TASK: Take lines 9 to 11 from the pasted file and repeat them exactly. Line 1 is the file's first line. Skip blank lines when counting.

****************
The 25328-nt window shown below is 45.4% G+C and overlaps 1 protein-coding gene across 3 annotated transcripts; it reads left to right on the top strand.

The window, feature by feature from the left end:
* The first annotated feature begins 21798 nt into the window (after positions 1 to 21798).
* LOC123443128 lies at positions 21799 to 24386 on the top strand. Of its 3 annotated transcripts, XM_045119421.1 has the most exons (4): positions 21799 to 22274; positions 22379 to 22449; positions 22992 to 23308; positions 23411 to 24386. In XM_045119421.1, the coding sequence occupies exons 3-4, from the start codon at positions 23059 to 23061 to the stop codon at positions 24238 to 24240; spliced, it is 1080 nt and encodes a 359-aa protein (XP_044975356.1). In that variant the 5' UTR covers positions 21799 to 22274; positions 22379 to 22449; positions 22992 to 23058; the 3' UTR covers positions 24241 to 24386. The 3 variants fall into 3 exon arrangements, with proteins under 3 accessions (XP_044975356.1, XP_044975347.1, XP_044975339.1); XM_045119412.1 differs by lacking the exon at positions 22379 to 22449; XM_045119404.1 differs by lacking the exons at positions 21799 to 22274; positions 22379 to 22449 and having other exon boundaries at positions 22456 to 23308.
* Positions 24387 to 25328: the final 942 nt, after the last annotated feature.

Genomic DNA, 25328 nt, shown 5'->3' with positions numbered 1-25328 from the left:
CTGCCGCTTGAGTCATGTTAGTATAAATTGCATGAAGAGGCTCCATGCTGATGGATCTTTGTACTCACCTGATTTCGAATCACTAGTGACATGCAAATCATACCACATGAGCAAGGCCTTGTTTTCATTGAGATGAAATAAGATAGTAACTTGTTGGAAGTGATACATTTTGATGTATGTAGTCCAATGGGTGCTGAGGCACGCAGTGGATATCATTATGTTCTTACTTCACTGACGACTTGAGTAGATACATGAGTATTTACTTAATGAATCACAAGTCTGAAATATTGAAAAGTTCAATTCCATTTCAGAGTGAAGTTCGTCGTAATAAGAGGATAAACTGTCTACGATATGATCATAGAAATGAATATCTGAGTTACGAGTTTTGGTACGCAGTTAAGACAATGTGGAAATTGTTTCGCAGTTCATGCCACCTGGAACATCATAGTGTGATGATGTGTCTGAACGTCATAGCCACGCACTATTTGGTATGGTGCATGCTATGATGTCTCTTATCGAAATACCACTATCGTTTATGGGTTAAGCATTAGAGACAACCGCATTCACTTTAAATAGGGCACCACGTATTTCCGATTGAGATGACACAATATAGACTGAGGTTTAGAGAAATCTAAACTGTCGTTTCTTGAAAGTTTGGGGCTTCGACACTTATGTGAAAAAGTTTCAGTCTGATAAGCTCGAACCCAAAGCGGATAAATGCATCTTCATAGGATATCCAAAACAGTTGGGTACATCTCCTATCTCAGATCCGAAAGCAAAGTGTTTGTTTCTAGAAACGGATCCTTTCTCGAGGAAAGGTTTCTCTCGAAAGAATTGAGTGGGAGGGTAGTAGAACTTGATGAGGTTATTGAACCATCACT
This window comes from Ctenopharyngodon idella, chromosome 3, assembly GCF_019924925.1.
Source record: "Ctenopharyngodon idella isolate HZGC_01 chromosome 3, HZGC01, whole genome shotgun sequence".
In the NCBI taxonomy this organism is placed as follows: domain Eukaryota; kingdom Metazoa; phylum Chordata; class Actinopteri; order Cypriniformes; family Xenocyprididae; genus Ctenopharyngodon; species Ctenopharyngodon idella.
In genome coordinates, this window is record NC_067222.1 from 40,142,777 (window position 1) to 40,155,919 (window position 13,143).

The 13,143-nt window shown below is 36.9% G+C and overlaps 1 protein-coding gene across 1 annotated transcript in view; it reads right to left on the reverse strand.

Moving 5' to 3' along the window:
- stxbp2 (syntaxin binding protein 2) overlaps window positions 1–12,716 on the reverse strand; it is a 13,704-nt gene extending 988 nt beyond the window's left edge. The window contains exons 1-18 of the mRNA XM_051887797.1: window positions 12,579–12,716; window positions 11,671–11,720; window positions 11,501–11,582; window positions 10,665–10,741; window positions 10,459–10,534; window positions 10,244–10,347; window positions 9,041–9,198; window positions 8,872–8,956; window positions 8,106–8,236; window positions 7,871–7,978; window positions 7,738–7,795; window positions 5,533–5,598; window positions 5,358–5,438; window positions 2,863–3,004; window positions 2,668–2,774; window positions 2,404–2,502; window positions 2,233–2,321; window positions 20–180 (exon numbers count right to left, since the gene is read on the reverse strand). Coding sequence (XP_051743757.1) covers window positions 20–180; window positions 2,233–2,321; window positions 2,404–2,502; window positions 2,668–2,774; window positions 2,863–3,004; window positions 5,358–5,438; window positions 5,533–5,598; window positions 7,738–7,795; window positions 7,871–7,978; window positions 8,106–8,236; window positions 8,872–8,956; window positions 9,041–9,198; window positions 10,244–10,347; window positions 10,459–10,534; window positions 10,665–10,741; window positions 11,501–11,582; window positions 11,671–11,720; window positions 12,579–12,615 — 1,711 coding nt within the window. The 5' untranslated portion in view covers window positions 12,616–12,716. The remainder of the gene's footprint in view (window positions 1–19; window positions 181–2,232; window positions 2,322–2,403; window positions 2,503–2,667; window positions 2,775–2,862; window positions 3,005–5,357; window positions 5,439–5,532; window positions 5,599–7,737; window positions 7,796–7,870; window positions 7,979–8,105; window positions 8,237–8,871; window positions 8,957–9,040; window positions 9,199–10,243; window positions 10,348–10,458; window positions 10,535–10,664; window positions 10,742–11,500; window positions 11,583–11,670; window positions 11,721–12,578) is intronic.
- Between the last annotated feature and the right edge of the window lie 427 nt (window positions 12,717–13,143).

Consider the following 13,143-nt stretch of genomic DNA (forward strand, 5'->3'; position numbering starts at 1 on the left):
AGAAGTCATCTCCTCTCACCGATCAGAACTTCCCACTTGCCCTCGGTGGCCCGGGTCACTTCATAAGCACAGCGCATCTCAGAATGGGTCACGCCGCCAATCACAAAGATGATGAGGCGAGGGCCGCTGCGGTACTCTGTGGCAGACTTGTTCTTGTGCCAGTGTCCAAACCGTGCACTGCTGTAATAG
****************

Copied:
Source record: "Ctenopharyngodon idella isolate HZGC_01 chromosome 3, HZGC01, whole genome shotgun sequence".
In the NCBI taxonomy this organism is placed as follows: domain Eukaryota; kingdom Metazoa; phylum Chordata; class Actinopteri; order Cypriniformes; family Xenocyprididae; genus Ctenopharyngodon; species Ctenopharyngodon idella.
In genome coordinates, this window is record NC_067222.1 from 40,142,777 (window position 1) to 40,155,919 (window position 13,143).